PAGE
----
Scientists develop innovative building design to prevent catastrophic collapses

Credit: Nature (2024).

Researchers at the Universitat Politècnica de València (UPV) have developed a groundbreaking method to design buildings that avoid catastrophic collapses.

Traditional building designs focus on enhancing the connectivity between structural components. While this approach allows loads to be redistributed if a part fails, it can also lead to progressive collapses in the event of major failures.

This issue was tragically illustrated by the collapses of the Champlain Towers, a building in Peñíscola in 2021, and a building in the Iranian city of Abadan in 2022.

The new method, developed by the ICITECH-UPV team and published in the journal Nature, offers a solution to this problem.

“Our novel design method provides a solution to overcome this alarming limitation and achieve more resilient buildings, able to isolate a collapse only to the part of the structure that has suffered the initial failure and safeguarding the rest of the building,” says Jose M. Adam, co-author of the study alongside Nirvan Makoond, Andri Setiawan, and Manuel Buitrago.

The innovative design method has been validated with a full-scale test on a real building. It is the first solution against collapse propagation in buildings after large initial failures that has been tested and verified at this scale.

Implementing this new design method will prevent catastrophic collapses, thus protecting human lives and minimizing economic losses.

The key principle of this method is the use of structural fuses, which isolate damaged parts of a building to prevent the spread of failures throughout the entire structure.

“This new philosophy is similar to protecting an electrical system against overloads by connecting different grid components through electrical fuses.

With our designs, the building has structural continuity under normal operating conditions but is segmented when the failure propagation is inevitable, thus reducing the extent of damages and preventing total collapse,” explains Makoond.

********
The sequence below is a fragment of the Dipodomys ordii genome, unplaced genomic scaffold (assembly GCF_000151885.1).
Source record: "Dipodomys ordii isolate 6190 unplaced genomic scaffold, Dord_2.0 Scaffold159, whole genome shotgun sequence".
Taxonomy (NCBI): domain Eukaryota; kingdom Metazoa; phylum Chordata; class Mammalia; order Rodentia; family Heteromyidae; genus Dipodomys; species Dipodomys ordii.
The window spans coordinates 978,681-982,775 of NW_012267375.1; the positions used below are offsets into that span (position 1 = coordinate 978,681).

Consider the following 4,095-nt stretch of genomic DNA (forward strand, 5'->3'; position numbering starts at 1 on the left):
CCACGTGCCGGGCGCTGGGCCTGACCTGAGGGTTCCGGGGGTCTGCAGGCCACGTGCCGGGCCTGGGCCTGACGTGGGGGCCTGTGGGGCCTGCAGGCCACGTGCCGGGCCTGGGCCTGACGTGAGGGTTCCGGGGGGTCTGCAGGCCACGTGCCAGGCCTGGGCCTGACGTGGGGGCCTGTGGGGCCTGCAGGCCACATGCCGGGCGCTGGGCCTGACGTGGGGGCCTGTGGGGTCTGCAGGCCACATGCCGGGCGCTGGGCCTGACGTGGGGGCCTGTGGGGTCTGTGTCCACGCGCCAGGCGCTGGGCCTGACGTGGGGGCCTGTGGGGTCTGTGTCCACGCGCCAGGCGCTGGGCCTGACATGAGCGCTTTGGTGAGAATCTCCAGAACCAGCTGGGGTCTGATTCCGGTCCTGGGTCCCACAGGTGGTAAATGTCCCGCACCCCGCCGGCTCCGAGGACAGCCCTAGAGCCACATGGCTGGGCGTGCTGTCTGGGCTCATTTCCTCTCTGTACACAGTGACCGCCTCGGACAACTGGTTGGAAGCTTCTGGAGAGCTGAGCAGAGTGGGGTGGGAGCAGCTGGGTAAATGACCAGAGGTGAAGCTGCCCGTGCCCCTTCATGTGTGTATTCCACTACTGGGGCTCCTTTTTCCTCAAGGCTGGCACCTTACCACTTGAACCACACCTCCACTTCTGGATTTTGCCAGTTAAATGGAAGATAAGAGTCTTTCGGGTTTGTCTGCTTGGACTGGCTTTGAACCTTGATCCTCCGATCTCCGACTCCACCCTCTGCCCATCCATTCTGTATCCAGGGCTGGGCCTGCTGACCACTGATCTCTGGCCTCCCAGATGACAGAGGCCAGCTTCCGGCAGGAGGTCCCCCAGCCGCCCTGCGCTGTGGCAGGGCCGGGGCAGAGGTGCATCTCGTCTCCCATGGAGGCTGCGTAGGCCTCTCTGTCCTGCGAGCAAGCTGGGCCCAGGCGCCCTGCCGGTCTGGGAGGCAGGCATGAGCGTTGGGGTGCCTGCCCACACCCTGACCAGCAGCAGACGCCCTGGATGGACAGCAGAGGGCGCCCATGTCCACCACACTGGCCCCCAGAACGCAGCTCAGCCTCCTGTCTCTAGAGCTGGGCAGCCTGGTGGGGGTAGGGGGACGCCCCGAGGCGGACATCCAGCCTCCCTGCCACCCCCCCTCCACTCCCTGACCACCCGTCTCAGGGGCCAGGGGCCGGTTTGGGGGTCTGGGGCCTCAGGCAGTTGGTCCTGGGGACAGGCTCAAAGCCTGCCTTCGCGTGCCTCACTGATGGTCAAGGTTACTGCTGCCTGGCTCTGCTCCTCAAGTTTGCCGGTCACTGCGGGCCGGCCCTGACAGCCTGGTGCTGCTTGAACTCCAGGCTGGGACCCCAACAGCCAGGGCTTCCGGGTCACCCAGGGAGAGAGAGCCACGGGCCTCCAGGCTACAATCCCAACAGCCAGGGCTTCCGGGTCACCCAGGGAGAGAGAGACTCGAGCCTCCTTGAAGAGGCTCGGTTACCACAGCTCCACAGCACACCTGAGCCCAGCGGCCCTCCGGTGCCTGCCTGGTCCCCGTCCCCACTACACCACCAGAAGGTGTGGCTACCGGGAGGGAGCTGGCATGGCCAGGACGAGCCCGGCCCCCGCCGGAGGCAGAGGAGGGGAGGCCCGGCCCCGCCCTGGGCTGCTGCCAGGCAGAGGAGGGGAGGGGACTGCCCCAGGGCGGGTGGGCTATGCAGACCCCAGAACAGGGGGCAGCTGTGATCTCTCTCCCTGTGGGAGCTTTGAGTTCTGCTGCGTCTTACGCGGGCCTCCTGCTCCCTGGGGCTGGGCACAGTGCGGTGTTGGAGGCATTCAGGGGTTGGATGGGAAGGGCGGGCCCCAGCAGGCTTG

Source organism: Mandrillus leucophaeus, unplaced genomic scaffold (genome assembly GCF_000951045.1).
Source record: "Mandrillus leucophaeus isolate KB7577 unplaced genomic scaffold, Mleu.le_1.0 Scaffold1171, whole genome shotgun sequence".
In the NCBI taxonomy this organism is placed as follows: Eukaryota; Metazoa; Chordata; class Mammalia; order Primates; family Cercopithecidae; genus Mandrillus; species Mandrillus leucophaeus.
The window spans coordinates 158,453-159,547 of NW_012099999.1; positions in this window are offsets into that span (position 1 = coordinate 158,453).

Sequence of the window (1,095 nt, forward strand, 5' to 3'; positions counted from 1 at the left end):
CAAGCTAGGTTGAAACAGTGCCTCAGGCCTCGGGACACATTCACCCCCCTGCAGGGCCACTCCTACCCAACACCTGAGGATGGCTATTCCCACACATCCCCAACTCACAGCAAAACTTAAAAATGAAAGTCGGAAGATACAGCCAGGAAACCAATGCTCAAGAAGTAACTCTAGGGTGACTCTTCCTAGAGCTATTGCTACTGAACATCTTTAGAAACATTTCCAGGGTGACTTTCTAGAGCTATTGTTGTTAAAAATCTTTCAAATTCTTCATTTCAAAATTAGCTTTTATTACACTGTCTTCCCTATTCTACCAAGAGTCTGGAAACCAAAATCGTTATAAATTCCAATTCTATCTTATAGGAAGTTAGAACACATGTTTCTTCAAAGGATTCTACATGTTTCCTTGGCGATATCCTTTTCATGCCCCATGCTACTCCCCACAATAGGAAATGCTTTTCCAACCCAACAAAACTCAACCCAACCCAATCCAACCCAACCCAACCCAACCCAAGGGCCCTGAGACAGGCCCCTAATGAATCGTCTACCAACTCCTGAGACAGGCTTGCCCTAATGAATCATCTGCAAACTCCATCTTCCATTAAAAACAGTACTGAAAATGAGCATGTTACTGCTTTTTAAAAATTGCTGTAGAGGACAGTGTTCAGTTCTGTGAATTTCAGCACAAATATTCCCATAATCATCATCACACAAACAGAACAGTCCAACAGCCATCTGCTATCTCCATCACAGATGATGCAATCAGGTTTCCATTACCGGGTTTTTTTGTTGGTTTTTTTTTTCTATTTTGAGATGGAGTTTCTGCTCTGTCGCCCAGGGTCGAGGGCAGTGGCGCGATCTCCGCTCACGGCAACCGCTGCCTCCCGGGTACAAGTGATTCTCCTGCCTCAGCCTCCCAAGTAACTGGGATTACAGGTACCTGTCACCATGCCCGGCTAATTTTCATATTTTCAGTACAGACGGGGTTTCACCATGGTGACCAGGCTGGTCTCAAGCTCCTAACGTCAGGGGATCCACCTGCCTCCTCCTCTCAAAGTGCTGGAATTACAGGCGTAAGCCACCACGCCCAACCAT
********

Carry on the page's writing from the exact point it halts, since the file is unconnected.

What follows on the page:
The implementation of this method will have a minor or negligible impact on the cost of construction, as it uses conventional building materials and techniques.

“The application of the method will only have a minor or even negligible impact on the cost of the structure, as it uses conventional construction details and materials,” says Setiawan.

Currently, the new design approach can be applied to any new building. “Its effectiveness has been verified and demonstrated for a full-scale building specimen made of prefabricated concrete.

We are currently working on extending the methodology to buildings constructed with in-situ concrete and steel,” adds Buitrago.

The development of this new design method is one of the most significant results of the Endure project, a research initiative aimed at creating highly resilient buildings capable of withstanding extreme situations like natural disasters, explosions, aging, and poor maintenance.

A world-first test was conducted in June 2023 as part of this project, where a large initial failure in a full-scale building was isolated to one part of the structure, preventing the failure from spreading.

This research highlights the importance of innovative design in enhancing the resilience of buildings. By incorporating structural fuses, buildings can be designed to isolate damage and prevent catastrophic collapses, thereby ensuring greater safety for occupants and reducing economic losses.

The work carried out by the ICITECH-UPV team represents a significant advancement in building design and offers a promising approach to creating safer and more resilient structures for the future.

Source: KSR.